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Occupy Homes celebrates new victories with party and conference

Monique White rallies the crowd of supporters at her house on Wednesday night.
Monique White rallies the crowd of supporters at her house on Wednesday night.
Daniel Yang

SEE ALSO:
- Brother Ali on Occupy Homes and the foreclosure crisis
- Occupy protesters settle into another foreclosed home despite arrests [PHOTOS] [UPDATE]
- Occupy Homes MN to deliver 6,000 signatures to US Bank

On Wednesday night, while about 150 people were in Monique White's yard, listening to Brother Ali perform, White's neighbors were peering curiously over their fence. The family had just moved in about a month ago, and the crowd next door was the first they were hearing about White's struggle against foreclosure and her alliance with Occupy Homes. "So they helped save her house?," one of the new neighbors asked, trying to puzzle out what the party was for.

In June, after three years of uncertainty and a seven-month vigil with Occupy, White's bank agreed to modify her mortgage, allowing her to stay in her home of nine years. In the past two weeks, Occupy Homes MN has won three more home loan modifications, bringing their total number of victories up to six, including White's. And this week, the group hosted a national conference with 48 housing justice activists to discuss the next phase of the movement.

So White decided to again open up her north Minneapolis house to Occupy Homes, this time not to fight, but to celebrate. Yesterday, White and organizers set up a stage, sound tent, potluck and produce stand in her yard, and her family and friends -- plus local and national Occupy participants, fellow homeowners, and a handful of music fans there for performances -- turned out for the festivities. Along with Brother Ali, Sol Ras, I Self Devine, Toki Wright, and Jayanthi took turns on stage.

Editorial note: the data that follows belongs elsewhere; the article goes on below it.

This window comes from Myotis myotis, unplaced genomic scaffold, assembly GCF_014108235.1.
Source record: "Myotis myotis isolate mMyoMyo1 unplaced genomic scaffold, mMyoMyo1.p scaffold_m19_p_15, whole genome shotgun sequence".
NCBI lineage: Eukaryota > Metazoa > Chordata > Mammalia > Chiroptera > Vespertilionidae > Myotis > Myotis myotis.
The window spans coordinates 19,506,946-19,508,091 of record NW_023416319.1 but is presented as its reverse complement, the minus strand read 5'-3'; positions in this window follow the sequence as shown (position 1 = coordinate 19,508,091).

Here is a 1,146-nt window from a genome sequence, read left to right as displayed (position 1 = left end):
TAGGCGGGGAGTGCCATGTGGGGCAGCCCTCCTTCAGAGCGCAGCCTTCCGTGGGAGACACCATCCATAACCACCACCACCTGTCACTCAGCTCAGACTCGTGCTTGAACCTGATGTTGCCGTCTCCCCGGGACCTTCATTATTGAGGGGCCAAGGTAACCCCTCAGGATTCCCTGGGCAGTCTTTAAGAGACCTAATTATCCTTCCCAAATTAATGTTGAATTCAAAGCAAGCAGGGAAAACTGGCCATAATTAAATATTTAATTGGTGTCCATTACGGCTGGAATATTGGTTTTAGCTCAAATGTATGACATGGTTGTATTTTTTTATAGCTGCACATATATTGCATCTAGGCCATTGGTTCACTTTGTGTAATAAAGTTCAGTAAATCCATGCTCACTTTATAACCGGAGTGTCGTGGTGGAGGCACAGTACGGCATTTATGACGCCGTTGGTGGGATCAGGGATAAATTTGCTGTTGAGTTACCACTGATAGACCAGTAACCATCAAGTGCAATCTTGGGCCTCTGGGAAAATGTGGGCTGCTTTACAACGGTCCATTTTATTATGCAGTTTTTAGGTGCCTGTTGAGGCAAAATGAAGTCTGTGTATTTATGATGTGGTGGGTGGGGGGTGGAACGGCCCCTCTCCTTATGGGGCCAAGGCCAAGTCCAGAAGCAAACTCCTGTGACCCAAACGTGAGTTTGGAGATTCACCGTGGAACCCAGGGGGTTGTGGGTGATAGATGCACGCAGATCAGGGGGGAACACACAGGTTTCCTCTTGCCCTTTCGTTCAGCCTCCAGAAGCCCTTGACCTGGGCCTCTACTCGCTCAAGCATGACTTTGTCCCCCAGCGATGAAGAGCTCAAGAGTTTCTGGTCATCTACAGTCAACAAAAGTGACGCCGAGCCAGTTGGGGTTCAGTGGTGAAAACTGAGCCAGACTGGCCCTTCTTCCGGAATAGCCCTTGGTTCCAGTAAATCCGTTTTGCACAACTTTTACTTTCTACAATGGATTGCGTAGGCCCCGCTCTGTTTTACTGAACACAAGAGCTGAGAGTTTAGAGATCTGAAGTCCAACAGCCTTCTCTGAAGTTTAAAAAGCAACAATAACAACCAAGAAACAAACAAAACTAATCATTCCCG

Brother Ali performs at Monique White's celebration party.
Brother Ali performs at Monique White's celebration party.
Daniel Yang

This being an Occupy occasion, party-goers got a dose of the political. Between sets, organizers climbed on stage and asked the crowd how they were going to vote on the marriage amendment and voter I.D. laws. One, Becky Dernbach, read an excerpt from her Dr. Seuss-style children's book, about two "bumbling villains," Freddie and Fannie, who gamble away the savings of the residents of Homesville.